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im running an acer laptop with ubuntu,and winblows,i also have a 250gb external hd that i would like to install slackware on.
before i do this i would like to know what kind of issues im going to run into.such as is this possible?and is slackware easy to install,or am i going to run into alot of command line stuff.im new to the whole linux expirience and im enjoying the hell out of it im learning new stuff at a rapid pace,but im alittle insecure when it comes to installing a new distro.so any help would be greatly appreciated.
Yes, in comparison with ubuntu, slackware is a much harder distro to configure. If you are not sure whether it'll be right for you, why don't keep ubuntu and dual boot it with slackware. As long as you know your partitions and won't delete your ubuntu system, you have nothing to lose
Before you'll do any installation you really need to know where you have your ubuntu or any other system that you want to keep (eg. /dev/hda1 etc.)
I assume you've got some spare partitions to install slackware.
edit: sorry, I didn't notice what you wrote about an external hd. You can install slackware on your external drive, however, a better option would be to devote one of your internal drive partitions to the operating system and possibly use the external drive for data (music, films, etc).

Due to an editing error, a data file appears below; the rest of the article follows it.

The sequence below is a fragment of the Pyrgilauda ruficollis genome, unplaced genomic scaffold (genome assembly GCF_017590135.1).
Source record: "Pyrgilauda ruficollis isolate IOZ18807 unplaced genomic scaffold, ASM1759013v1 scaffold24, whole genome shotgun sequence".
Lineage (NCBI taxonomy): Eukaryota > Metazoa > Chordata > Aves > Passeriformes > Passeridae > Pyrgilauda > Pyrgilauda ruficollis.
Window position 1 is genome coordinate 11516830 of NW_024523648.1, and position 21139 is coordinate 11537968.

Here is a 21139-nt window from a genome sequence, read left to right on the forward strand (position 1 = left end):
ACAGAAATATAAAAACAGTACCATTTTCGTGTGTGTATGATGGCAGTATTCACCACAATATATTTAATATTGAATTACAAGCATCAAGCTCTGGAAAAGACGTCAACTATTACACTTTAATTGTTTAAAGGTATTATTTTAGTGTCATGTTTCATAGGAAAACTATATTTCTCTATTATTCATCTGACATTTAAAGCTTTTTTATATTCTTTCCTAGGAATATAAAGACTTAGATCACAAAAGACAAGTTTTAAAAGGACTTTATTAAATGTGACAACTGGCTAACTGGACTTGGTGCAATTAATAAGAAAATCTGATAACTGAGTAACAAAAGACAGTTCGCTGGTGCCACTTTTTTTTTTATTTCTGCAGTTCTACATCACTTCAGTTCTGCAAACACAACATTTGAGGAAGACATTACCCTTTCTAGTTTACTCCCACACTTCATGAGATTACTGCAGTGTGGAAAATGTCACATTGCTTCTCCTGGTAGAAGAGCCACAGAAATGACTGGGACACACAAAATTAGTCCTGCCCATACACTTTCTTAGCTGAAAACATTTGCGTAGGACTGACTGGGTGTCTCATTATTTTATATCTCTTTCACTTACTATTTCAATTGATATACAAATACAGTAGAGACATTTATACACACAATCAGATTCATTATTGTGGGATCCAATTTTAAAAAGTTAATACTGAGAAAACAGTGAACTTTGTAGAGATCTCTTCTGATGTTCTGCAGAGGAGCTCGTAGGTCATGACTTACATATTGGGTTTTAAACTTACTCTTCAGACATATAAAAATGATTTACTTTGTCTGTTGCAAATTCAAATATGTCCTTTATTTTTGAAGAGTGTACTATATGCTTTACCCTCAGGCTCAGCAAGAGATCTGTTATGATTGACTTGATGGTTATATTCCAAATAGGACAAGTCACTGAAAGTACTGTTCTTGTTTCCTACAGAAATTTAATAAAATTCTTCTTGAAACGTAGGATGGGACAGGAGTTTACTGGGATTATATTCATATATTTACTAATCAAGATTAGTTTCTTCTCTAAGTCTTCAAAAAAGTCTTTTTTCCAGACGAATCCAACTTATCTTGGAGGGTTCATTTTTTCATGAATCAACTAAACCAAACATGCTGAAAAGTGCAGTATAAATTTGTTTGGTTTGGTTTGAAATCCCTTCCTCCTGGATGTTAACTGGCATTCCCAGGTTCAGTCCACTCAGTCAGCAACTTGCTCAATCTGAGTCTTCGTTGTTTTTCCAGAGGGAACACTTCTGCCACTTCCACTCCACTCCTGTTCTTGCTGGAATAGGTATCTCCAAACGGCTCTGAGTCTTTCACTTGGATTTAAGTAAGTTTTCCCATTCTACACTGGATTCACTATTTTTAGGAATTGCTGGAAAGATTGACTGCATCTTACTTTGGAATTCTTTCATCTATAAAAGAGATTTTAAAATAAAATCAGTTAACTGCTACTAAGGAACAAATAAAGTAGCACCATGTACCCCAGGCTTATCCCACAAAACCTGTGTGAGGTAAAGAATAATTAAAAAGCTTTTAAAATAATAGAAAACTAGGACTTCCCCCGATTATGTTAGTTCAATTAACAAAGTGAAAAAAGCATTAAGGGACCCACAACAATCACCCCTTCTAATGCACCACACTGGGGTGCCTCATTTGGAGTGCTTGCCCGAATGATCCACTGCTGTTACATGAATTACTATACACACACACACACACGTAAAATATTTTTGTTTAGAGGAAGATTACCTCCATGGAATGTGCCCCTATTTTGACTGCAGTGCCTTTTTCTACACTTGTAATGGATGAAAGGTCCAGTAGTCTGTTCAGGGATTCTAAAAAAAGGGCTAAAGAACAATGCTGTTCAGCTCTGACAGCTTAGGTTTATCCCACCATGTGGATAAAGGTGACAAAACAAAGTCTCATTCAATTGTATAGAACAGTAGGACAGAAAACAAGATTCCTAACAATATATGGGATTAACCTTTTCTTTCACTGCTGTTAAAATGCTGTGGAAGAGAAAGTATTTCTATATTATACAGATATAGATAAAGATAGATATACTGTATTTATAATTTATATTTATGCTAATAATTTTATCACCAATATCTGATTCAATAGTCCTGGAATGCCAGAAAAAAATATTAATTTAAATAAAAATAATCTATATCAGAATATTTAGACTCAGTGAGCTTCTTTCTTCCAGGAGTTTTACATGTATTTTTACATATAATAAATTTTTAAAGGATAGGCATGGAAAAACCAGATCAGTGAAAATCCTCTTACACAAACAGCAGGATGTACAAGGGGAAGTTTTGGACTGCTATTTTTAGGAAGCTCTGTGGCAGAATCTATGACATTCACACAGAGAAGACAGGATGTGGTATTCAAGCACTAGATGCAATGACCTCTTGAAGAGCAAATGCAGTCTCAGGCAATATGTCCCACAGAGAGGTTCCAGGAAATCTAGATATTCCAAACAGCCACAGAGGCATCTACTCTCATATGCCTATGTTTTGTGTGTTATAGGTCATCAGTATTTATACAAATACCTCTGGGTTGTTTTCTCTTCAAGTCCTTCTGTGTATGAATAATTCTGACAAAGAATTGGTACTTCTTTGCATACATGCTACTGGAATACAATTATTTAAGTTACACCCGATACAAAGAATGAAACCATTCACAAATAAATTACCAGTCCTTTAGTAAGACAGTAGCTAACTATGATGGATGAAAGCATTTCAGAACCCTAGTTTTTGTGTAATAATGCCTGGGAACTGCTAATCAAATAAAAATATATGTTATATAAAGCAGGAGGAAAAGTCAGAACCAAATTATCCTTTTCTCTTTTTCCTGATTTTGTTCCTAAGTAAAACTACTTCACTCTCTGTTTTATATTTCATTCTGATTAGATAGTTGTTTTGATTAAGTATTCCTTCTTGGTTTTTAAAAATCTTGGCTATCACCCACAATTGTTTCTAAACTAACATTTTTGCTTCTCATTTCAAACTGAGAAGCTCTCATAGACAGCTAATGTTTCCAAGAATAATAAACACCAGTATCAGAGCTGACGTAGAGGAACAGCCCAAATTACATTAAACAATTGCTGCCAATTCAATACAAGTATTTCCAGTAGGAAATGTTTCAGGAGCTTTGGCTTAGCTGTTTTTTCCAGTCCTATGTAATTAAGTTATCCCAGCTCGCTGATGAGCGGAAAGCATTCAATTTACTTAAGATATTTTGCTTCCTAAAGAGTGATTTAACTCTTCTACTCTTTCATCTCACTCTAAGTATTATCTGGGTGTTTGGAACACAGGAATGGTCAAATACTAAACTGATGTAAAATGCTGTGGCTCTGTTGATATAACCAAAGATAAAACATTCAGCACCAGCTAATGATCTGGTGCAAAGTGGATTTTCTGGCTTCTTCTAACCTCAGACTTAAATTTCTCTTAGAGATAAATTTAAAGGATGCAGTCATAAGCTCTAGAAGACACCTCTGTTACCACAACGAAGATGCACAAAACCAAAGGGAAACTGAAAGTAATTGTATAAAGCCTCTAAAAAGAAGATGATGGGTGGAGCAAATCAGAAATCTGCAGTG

Thanks for the info ill be sure to do an fdisk -l before i start.
unfortunately i dont have a big enough hard drive to install onboard.
so im going to give the usb hd a shot.and hope fully not screw up my mbr.
i did a little reading and i says i have to manually set up the swap,root,and the other partition?how much space should i allocate for these partitions?
Distribution: Slackware 12.1, AND IM LOVIN EVERY MINUTE OF IT, JERRY! :D
slackware isnt that difficult to set up, but like sycamorex says, it needs configuring to get the best out of it.
if you use cfdisk (graphical, similar to fdisk) when slack prompts you to partition your disks its pretty easy imo.
im not too sure about how you would set up your external HD, never did that myself. Im guessing cfdisk would pick that up though.
what i would say is just be careful which installation type you choose (full, noob, etc) not because you can screw anything up, but because you can literally spend an hour or more instructing the installer what you want, personally I started with full automatic install, then de-selecting certain things I knew I would never use later in the install, like KDE.
people say swap should be twice your RAM.
personally I use only 2 partitions. 1 gig for swap and the rest for / (which includes the home folder, where the majority of your space will probably be taken up).
once slacks installed, it will boot you to a black console. if you want to start an xsession type 'startx'.